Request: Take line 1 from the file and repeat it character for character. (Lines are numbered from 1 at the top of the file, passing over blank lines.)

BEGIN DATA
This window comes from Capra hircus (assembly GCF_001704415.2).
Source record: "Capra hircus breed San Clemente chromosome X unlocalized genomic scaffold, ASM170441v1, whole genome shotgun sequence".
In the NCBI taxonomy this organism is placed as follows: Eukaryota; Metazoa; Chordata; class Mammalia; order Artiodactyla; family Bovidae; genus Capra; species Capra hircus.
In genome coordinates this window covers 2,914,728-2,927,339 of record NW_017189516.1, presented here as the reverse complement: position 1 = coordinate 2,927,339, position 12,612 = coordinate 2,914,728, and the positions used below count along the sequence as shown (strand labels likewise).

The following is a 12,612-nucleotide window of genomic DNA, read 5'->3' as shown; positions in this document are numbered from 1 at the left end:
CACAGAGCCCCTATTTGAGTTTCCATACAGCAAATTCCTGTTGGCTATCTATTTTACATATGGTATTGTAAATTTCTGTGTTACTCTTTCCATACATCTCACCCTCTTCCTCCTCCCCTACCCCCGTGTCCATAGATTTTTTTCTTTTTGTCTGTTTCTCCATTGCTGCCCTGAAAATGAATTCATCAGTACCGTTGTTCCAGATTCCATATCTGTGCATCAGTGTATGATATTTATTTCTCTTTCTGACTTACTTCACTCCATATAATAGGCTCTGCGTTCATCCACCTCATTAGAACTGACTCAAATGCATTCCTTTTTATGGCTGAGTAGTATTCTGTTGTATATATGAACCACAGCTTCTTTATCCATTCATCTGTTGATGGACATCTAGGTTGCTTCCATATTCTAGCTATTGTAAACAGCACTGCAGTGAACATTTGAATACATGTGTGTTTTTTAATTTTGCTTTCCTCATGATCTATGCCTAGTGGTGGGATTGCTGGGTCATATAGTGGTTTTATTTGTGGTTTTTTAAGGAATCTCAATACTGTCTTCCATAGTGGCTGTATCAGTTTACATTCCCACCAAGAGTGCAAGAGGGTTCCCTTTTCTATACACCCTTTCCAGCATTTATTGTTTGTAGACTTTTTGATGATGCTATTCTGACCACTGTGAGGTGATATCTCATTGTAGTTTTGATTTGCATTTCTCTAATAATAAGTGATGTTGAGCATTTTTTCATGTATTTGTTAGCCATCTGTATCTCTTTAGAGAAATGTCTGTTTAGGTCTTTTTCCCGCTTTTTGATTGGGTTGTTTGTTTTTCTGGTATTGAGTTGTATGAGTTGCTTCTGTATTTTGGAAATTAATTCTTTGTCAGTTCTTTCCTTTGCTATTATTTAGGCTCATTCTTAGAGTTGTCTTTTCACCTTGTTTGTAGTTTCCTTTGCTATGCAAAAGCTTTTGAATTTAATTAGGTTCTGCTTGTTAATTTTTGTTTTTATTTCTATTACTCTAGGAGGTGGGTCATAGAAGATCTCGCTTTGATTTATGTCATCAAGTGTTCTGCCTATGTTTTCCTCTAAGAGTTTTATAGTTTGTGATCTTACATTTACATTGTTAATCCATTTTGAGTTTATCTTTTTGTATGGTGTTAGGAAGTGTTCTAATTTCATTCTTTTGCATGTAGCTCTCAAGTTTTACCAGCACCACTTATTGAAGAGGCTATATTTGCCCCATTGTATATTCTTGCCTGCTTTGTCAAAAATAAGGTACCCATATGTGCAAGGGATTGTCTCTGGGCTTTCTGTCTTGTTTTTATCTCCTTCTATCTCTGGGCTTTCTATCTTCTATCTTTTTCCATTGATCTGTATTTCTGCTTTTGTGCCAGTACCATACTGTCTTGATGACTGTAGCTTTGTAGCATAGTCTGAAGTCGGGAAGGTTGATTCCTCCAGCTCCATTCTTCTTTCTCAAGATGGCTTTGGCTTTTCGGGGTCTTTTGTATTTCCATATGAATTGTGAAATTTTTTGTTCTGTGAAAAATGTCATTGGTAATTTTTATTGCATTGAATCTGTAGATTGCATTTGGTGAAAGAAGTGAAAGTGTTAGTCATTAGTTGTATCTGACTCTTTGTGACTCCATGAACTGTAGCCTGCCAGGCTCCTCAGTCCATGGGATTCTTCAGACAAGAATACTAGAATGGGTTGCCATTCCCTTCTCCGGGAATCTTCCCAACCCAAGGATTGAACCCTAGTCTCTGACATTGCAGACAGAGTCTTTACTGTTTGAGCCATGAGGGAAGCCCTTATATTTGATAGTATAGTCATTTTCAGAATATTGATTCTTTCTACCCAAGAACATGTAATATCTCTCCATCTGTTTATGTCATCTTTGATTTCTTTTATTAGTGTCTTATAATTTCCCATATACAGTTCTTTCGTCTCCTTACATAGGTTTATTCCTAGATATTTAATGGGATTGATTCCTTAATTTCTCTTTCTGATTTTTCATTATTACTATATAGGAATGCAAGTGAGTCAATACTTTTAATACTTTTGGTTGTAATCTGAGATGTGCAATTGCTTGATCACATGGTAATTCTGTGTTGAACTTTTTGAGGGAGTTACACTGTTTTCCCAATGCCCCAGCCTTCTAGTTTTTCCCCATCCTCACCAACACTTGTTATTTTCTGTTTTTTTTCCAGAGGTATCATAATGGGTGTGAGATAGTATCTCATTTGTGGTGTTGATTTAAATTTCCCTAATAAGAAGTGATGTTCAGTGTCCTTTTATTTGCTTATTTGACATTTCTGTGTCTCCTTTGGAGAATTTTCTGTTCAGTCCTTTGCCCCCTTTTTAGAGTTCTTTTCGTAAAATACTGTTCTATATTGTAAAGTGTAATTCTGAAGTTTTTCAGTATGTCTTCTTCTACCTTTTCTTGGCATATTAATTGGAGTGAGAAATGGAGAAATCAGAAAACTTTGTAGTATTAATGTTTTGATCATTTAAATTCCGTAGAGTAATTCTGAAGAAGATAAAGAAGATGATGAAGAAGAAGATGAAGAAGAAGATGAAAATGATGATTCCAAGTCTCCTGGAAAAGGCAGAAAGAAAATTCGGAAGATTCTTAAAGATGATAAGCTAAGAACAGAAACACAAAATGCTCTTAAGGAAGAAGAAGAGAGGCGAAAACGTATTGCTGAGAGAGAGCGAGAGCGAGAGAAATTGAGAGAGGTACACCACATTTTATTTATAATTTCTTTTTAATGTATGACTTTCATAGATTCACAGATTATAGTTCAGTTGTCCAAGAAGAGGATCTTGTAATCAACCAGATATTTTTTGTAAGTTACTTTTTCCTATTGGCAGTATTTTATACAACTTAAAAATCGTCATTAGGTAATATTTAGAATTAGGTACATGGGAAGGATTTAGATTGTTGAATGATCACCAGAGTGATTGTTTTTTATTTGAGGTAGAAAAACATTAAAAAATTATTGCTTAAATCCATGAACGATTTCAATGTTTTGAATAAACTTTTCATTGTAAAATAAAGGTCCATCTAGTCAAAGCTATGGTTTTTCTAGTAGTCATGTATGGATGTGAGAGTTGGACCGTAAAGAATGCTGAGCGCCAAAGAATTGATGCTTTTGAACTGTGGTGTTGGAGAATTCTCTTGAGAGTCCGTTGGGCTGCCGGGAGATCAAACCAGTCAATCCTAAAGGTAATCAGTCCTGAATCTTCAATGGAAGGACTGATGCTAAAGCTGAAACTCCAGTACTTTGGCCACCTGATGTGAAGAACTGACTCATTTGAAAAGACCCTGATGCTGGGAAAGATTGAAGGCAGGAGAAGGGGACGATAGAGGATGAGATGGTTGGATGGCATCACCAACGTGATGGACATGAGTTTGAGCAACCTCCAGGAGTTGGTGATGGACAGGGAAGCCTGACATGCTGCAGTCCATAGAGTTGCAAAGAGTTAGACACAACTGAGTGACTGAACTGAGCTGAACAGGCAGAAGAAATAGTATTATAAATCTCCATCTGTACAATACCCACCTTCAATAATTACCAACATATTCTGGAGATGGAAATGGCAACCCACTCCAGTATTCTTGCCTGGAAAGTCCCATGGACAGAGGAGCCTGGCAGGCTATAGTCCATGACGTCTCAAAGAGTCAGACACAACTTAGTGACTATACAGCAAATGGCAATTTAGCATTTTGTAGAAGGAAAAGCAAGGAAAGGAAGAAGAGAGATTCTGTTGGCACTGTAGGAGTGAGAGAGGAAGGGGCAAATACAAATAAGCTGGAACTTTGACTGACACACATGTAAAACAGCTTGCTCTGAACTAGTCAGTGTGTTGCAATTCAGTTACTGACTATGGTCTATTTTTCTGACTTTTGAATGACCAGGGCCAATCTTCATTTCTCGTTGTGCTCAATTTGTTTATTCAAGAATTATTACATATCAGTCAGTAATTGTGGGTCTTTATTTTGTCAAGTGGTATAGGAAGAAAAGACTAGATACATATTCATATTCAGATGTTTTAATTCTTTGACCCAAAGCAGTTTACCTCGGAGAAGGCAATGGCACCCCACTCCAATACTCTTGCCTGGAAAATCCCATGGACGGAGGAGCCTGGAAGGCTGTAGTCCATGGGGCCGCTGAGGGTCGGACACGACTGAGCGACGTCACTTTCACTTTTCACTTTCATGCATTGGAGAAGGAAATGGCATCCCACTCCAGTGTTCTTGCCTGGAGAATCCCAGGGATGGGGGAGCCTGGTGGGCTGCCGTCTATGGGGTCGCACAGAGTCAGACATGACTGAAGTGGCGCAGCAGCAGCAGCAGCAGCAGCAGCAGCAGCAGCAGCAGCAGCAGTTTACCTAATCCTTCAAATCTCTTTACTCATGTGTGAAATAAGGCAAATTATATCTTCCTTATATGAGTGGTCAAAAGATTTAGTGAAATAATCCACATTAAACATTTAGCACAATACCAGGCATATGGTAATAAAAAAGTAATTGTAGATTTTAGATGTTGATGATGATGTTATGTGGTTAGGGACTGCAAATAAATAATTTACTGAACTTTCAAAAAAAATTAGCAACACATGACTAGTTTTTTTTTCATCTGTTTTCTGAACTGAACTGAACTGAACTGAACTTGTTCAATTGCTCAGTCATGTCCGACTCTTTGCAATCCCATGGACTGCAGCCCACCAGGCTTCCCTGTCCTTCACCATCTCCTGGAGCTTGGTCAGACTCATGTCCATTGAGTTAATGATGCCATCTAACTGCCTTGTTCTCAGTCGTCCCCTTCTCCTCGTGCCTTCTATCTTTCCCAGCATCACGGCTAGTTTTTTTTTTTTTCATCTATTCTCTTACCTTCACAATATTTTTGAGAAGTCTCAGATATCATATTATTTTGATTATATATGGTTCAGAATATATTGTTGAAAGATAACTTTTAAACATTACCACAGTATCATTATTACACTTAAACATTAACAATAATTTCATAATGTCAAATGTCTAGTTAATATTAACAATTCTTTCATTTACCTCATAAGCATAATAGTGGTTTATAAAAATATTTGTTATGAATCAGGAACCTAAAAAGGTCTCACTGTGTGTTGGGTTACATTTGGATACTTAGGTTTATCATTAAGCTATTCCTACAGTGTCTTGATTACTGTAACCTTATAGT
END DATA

This window comes from Capra hircus (assembly GCF_001704415.2).